Written by Anne Karpf for The Guardian
Stand at the traffic lights on a major street in any city. Now, when the green man invites you, try to cross the road. Unless you have the acceleration of an Olympic sprinter, the chances are that the beeps will stop, the green man will flash and cars will rev impatiently before you’ve reached the sanctuary of the other side. Especially if you have a disability, are pushing a buggy or laden with shopping. Or are old. The Department of Health says the average walking speed demanded by pedestrian crossings is 1.2 metres a second, while the average speed of the older pedestrian is just 0.7 to 0.9 metres per second.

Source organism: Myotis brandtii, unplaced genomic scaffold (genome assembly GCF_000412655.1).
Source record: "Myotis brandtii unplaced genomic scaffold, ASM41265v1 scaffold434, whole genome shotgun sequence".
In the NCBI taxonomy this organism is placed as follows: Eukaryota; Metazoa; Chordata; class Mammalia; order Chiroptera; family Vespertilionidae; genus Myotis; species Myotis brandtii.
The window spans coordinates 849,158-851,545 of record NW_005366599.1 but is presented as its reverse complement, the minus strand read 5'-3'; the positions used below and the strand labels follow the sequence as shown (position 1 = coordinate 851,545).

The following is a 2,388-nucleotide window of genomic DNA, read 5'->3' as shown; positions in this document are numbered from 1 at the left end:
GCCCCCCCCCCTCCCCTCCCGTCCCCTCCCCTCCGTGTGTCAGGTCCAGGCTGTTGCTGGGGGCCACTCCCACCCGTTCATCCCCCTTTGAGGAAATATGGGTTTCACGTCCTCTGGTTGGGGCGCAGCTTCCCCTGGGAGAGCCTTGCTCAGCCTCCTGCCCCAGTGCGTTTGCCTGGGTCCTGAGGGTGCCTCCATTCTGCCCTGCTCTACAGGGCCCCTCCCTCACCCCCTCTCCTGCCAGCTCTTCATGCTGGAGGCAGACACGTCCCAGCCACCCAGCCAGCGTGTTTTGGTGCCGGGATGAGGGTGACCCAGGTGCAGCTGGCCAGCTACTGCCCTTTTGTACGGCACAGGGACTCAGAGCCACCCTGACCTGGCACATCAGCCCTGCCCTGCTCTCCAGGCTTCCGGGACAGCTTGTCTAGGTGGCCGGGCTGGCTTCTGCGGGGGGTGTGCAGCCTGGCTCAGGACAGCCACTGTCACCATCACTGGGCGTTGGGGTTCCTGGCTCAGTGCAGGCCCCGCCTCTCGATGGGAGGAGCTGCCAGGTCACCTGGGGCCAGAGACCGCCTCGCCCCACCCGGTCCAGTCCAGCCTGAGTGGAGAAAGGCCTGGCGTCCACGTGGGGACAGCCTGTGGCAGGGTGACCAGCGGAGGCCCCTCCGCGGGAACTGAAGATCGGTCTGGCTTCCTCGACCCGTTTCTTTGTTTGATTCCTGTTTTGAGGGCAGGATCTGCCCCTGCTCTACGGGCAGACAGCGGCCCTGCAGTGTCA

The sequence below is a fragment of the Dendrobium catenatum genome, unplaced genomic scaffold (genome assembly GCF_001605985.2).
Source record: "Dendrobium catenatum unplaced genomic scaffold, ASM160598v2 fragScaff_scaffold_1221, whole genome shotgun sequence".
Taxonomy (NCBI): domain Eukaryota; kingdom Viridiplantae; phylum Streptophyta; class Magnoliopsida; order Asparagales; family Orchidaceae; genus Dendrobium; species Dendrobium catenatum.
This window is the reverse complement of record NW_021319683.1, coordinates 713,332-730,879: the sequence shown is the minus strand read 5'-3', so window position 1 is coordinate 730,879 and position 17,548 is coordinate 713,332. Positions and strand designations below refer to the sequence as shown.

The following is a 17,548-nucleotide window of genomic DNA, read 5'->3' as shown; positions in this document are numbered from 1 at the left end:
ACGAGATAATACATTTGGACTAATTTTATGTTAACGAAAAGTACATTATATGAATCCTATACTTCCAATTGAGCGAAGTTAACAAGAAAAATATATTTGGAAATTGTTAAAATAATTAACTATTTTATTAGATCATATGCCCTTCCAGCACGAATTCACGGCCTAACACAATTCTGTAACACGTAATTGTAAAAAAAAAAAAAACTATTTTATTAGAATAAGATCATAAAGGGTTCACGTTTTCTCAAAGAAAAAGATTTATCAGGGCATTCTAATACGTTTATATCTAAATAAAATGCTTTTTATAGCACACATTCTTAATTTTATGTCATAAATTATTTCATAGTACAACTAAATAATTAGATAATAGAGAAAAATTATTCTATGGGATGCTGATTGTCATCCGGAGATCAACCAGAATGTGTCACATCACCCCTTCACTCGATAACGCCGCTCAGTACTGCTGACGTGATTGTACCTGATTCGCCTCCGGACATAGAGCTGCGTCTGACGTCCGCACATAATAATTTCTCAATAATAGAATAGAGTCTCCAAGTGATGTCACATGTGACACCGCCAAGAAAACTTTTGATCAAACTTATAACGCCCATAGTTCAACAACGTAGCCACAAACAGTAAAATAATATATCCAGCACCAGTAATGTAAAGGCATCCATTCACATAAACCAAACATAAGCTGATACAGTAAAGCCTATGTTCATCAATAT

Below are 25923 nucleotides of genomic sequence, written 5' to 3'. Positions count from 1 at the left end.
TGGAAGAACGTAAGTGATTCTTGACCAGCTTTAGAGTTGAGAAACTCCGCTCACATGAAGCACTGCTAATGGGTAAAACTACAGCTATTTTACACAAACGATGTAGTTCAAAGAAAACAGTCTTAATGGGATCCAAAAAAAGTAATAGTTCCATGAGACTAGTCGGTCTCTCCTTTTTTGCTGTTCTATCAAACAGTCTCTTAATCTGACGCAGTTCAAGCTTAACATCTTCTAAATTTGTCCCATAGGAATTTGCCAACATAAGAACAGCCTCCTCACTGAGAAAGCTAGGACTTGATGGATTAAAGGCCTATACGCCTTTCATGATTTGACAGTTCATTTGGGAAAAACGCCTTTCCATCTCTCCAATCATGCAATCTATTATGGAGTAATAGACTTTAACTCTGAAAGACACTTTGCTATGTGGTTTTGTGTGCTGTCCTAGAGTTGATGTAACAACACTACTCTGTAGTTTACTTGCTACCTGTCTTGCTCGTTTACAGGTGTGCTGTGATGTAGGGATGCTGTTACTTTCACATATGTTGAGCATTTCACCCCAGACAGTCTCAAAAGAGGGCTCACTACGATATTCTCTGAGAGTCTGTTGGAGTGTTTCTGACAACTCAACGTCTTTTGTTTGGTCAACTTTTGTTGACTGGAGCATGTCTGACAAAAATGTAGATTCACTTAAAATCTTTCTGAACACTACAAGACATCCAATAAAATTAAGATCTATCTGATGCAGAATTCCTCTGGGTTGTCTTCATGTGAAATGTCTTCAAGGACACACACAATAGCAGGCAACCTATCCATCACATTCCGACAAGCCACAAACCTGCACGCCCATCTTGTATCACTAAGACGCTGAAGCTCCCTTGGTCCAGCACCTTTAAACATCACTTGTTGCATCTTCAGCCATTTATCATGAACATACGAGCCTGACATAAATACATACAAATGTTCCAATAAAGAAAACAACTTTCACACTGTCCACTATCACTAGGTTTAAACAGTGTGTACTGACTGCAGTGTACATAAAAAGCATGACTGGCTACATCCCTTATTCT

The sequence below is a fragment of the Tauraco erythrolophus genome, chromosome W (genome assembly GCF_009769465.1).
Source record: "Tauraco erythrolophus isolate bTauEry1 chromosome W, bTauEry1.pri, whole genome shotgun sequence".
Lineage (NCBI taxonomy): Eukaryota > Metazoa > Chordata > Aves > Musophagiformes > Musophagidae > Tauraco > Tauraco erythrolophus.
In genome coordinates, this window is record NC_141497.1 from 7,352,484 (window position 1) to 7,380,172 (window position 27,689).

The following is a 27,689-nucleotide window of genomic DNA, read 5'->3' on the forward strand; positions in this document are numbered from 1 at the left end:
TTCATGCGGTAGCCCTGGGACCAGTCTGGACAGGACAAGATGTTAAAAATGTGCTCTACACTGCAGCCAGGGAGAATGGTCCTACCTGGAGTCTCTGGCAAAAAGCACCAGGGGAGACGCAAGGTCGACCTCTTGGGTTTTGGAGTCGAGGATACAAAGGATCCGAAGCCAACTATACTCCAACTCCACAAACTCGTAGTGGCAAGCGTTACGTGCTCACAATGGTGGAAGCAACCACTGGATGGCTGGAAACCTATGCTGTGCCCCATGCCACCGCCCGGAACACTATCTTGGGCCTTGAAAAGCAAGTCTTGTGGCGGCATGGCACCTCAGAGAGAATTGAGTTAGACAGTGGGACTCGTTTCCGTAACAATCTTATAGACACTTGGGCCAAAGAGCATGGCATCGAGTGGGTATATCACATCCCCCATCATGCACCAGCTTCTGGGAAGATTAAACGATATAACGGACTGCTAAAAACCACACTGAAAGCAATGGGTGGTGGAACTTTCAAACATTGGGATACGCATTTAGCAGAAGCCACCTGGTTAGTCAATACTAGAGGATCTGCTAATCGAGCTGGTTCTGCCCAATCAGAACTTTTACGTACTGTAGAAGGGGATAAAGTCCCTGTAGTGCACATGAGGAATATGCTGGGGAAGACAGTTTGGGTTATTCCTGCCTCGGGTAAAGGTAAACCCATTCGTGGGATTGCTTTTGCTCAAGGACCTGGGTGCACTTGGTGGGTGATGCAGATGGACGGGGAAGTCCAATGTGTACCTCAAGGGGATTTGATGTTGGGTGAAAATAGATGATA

Continue reading Our cities must undergo a revolution for older people
Shortly after World War II, the UK government introduced the National Assistance Act (NAA, 1948) which called for, amongst other things, the establishment of welfare services for people with disabilities (PwD); with the Attlee government asserting that ‘the guiding principle of welfare services should be to ensure that all handicapped persons, whatever their disability, should have the maximum opportunity of sharing in and contributing to the life of the community, so that their capacities are realised to the full, their self-confidence developed, and their social contacts strengthened’.
Though the NAA made significant improvements in the lives of PwD through the universal provision of healthcare and medical assistance, there was no mention of the built environment.
Continue reading A brief history of UK Disability and Access Legislation